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Two weeks ago when the Los Angeles Clippers announced that they had promoted Gary Sacks to be their VP of Basketball Operations, finally replacing Neil Olshey as the team's general manager, I was less than kind in my critique of the hire. Sacks is by all accounts a solid basketball executive and a really good guy, he was a big part of an aggressive and promising off-season for the front office in the wake of Olshey's departure, and he has the endorsement of Blake Griffin and the players, so there are many factors in his favor.
My biggest problem with it really was that it seemed very much as if the Clippers were hollowing out their front office team. Going back to 2008, the Clippers had gone from Elgin Baylor, Olshey, Sacks working in basketball ops to just Sacks, with no equivalent outside hires to replace the promoted-from-within Olshey and Sacks.
Well if that was my main criticism, then I have to give the organization its due today as they have now hired Gerald Madkins to be the Director of Basketball Ops, filling Sacks' old job.
Madkins has spent the past two seasons with the New Orleans Hornets as the director of player personnel. Before that he had worked for the Rockets, Sonics and Knicks and has a total of 10 years in NBA front office positions mostly on the scouting front. And yes, if Madkins was with the Hornets the last two seasons that means he overlapped with Chris Paul there for a year, which may have been a factor in this hire.
If the name is familiar, Madkins is a former UCLA Bruin who played in the late 80s and early 90s on some of Jim Harrick's first UCLA teams. He was a teammate of Don MacLean, who currently works as an analyst for Fox Sports on Clippers games. Madkins had a cup of coffee in the NBA, appearing in 48 games with the Cavs and the Warriors before switching to coaching (he was an assistant at UCLA) and NBA front office work.
So while I may still be somewhat underwhelmed by the Sacks hiring, I can certainly admit that he's earned a shot, and I'll be willing to judge him on his performance in the role -- a performance that is off to a good start based on the team's offseason. And now that Madkins has been brought in to shore up basketball ops, the team has addressed one of my main concerns at the time of the hire.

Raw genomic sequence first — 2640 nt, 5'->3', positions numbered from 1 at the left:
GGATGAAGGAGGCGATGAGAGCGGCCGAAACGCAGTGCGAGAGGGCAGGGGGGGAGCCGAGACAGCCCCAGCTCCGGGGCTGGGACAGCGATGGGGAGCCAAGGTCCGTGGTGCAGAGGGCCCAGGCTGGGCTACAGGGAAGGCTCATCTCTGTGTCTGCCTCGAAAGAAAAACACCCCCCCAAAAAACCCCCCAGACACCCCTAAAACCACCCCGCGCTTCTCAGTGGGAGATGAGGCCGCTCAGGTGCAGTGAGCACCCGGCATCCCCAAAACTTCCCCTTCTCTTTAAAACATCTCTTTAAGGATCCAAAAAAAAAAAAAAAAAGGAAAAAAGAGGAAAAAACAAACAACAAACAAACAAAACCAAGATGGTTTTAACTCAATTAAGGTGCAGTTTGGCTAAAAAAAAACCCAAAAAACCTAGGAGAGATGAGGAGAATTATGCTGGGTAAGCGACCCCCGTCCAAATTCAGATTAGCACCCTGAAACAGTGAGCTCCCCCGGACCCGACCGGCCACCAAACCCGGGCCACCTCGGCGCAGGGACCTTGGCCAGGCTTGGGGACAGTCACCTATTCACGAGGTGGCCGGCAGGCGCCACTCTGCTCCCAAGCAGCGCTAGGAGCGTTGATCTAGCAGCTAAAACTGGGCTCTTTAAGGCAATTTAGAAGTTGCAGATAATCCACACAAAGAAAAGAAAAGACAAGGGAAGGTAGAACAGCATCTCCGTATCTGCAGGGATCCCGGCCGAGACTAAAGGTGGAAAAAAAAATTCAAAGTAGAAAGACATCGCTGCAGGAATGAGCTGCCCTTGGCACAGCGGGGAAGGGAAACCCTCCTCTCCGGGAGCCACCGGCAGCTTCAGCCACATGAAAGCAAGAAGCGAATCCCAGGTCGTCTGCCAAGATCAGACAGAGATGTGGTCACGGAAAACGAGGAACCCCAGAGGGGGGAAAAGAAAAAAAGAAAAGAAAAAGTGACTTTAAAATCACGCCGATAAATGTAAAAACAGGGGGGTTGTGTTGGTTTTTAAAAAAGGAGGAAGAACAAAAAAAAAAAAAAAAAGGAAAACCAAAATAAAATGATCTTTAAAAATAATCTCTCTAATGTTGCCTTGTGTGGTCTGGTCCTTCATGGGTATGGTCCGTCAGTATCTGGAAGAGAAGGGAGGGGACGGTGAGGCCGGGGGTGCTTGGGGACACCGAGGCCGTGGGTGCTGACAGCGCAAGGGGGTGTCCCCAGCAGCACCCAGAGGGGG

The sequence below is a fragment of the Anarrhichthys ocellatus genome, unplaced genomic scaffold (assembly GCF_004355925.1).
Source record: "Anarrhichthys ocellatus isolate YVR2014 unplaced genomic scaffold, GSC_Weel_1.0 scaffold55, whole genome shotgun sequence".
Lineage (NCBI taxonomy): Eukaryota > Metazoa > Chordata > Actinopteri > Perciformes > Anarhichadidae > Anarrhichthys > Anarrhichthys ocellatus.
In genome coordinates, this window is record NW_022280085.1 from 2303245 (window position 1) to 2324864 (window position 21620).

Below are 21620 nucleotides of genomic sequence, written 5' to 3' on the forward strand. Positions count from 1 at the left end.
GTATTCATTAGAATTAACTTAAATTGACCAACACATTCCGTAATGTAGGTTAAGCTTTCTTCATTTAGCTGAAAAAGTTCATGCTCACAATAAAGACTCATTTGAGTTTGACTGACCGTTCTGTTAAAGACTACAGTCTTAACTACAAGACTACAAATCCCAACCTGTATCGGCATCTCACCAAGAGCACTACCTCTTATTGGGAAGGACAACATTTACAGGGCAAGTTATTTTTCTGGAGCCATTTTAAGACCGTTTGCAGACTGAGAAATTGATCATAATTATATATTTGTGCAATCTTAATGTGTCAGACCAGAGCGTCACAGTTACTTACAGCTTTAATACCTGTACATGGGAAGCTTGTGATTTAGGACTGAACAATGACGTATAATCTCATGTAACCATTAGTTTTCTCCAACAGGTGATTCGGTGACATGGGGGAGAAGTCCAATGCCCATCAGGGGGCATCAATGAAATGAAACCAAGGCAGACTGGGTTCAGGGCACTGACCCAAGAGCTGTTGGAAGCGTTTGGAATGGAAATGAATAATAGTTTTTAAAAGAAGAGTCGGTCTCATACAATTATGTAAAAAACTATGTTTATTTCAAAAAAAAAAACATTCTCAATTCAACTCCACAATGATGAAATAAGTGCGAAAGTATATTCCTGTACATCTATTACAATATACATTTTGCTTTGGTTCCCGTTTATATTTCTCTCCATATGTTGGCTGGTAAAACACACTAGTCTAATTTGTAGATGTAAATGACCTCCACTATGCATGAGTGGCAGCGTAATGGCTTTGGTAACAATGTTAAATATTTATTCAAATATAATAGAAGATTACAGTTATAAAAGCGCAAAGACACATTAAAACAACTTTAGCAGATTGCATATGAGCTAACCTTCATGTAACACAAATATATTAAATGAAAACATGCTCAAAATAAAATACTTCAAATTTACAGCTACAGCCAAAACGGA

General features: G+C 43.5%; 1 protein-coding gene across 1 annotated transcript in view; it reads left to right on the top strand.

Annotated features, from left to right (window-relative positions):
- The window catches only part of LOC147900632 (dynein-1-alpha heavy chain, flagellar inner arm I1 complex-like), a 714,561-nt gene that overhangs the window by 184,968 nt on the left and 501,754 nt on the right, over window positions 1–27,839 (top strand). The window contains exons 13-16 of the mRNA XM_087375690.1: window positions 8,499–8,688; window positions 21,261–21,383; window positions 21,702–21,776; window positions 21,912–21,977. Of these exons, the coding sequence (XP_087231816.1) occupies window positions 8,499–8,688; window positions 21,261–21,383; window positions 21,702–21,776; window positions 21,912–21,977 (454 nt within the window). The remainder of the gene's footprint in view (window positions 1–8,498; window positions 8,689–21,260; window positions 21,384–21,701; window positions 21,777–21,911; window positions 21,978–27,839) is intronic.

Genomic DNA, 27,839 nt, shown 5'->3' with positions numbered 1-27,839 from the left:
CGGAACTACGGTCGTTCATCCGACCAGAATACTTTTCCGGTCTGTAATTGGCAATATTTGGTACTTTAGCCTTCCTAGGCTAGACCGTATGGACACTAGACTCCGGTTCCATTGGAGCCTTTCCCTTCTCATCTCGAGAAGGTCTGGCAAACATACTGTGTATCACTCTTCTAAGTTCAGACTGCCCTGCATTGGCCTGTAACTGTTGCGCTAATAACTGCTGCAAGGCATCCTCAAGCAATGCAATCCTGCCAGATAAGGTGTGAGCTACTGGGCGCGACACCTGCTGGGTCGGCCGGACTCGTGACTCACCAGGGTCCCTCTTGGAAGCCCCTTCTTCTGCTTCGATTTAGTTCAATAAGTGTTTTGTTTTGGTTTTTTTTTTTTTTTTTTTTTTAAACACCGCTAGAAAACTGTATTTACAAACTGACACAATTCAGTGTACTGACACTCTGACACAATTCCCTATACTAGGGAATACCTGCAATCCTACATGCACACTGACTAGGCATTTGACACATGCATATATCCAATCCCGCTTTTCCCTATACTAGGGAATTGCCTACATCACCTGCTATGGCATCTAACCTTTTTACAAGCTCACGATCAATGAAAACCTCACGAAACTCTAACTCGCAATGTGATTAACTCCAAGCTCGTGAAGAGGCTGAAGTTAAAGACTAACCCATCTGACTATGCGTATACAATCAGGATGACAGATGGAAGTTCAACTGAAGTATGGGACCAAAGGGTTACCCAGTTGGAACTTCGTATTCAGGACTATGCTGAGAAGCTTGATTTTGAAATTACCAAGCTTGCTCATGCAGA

It's worth noting that the front office will have its work cut out for it over the next few seasons. I view the next two off-seasons, 2013 and 2014, as crucial. Obviously there's the question of re-signing Paul, which I would describe as relatively easy in the sense that everyone knows what needs to be done, and I believe it will get done. But if you look at the current roster, I would submit that there are really only three "keepers" moving forward -- Griffin, Paul and Eric Bledsoe. DeAndre Jordan is the only other player who has a fully guaranteed contract past 2014, and there's a pretty good chance that he'll be viewed as significantly overpaid by then. The excellent depth that the team has accumulated this season has a huge problem -- these guys are old, and it's hard to envision any of them (with the possible exception of Jamal Crawford) on the roster two years from now. (Crawford's deal will be unguaranteed at that time and I am dubious that he'll be worth $5.4M at age 34 but we'll have to wait and see on that.)
Sacks and Madkins will have the very difficult task of putting essentially an entirely new team in place around Griffin, Paul and Bledsoe over the next few years, and doing so with very little room to work above the 60 percent of the salary cap that will likely be going to Griffin and Paul alone. Let's hope they are up to the task.